If you have ever wondered about whether anybody knows you are “here”, Twitter is certainly a way of connecting you to the Universe. I joined Twitter on 13 September 2010, you can find me on @myburntorange. Within a few days of joining Twitter, I connected with Ida Horner @ethnicsupplies and managed to engage in some good conversation with her about Fair trade and ethical business.
Ida posted an interesting link about the Ethical Fashion Source Expo taking place in London on 6 October 2010. I expressed my interest in attending as I love products made for the betterment of the greater community. Ida asked if I wanted to attend (FOR FREE) as her helper. Before I knew it, I was a VIP at the Ethical Fashion Forum and thoroughly enjoyed
manning womanning the Ethnic Supplies stall with Ida. Ida took time to tell me about her story. Imagine, a complete stranger being such an inspiration. I have since had the privilege of chatting to Ida by phone and online, and Ida, a busy business woman as she is, always takes time to make an impact as an informal mentor. If you are looking for an inspirational African woman to follow on Twitter, Ida is it! Enjoy my interview style post on Ida’s story, taken from my personal encounter with her and a vast array of internet resources.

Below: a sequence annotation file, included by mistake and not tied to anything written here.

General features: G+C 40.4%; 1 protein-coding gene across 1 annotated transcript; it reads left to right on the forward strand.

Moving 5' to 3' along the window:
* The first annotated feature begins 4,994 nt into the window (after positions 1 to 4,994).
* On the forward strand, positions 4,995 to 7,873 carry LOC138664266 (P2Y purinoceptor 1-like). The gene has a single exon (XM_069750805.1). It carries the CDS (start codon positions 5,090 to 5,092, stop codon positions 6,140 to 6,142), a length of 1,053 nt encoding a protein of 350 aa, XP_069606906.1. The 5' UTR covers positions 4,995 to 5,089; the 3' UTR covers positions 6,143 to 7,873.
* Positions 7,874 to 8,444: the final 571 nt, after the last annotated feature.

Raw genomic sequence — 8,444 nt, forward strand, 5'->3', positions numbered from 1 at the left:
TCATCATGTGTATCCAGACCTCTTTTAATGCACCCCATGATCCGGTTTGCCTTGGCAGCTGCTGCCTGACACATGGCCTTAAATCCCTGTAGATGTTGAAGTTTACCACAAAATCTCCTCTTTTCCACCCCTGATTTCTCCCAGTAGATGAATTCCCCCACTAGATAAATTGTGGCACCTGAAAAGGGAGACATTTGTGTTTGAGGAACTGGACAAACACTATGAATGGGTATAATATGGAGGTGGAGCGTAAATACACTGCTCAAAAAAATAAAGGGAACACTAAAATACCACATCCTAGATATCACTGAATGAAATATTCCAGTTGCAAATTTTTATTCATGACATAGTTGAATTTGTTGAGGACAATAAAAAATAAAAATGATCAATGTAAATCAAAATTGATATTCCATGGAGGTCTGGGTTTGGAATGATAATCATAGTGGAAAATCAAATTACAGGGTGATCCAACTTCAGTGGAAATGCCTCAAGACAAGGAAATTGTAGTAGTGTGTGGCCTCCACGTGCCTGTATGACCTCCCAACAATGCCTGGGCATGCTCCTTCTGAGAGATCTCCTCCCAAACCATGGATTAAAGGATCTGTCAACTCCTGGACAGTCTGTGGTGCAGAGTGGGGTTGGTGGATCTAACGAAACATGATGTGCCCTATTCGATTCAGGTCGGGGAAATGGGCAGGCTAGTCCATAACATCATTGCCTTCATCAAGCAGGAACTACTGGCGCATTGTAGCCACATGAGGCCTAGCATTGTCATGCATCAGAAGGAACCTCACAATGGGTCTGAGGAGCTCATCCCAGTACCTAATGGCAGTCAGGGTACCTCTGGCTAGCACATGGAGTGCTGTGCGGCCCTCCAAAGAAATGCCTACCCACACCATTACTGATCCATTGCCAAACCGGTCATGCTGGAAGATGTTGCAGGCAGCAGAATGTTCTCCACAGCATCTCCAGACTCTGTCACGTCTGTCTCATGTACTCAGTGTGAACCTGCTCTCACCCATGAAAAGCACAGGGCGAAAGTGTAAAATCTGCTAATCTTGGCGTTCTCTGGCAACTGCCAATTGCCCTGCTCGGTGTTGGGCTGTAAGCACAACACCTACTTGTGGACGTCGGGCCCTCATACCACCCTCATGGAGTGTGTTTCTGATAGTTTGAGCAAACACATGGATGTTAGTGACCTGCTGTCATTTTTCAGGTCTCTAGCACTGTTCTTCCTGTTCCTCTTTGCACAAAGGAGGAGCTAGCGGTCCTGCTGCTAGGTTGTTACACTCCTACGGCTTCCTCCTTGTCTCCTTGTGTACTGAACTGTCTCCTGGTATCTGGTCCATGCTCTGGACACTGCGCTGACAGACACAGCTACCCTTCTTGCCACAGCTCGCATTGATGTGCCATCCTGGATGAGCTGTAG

Tell me a little bit about yourself.
I grew up in Idi Amin’s Uganda and the first 20 years of my life were marked by civil wars. I left Uganda on a scholarship from the Austrian government to study at Institute of Tourism and Hotel Management- Klessheim Salzburg and eventually moved to the UK.
Having worked in the Hotel industry for a few years I left and enrolled on a degree program in Housing Management and development at Westminster University in London and graduated with a BA hons HMD. I had a successful career as a District Housing Manager for a London Housing Authority prior to the events of December 2006 when I decided to start my business.
Today my business has taken me to being a sought after inspirational speaker who shares her life’s journey with great passion. I have developed an expertise on sustainable development and issues affecting poverty-stricken African women. I have also established a charity called Let Them Help Themselves, currently working towards providing clean water for a village in the South West of Uganda.
When did you decide to start your business?
In December 2006 I went to Uganda for Christmas and whilst there I was invited to a New Year’s eve party in South West Uganda. I had never been to this part of Uganda and found it difficult to reconcile the beauty of that part of the country with the poverty. My cousins took me around the village and we found some women weaving baskets. We started talking to them about their lives, and one thing they had in common was that although they had husbands who worked as casual labourers, they never got to see their husbands’ money, so it was up to them to ensure that the children in particular had food. – I resolved to do something on my return to the UK.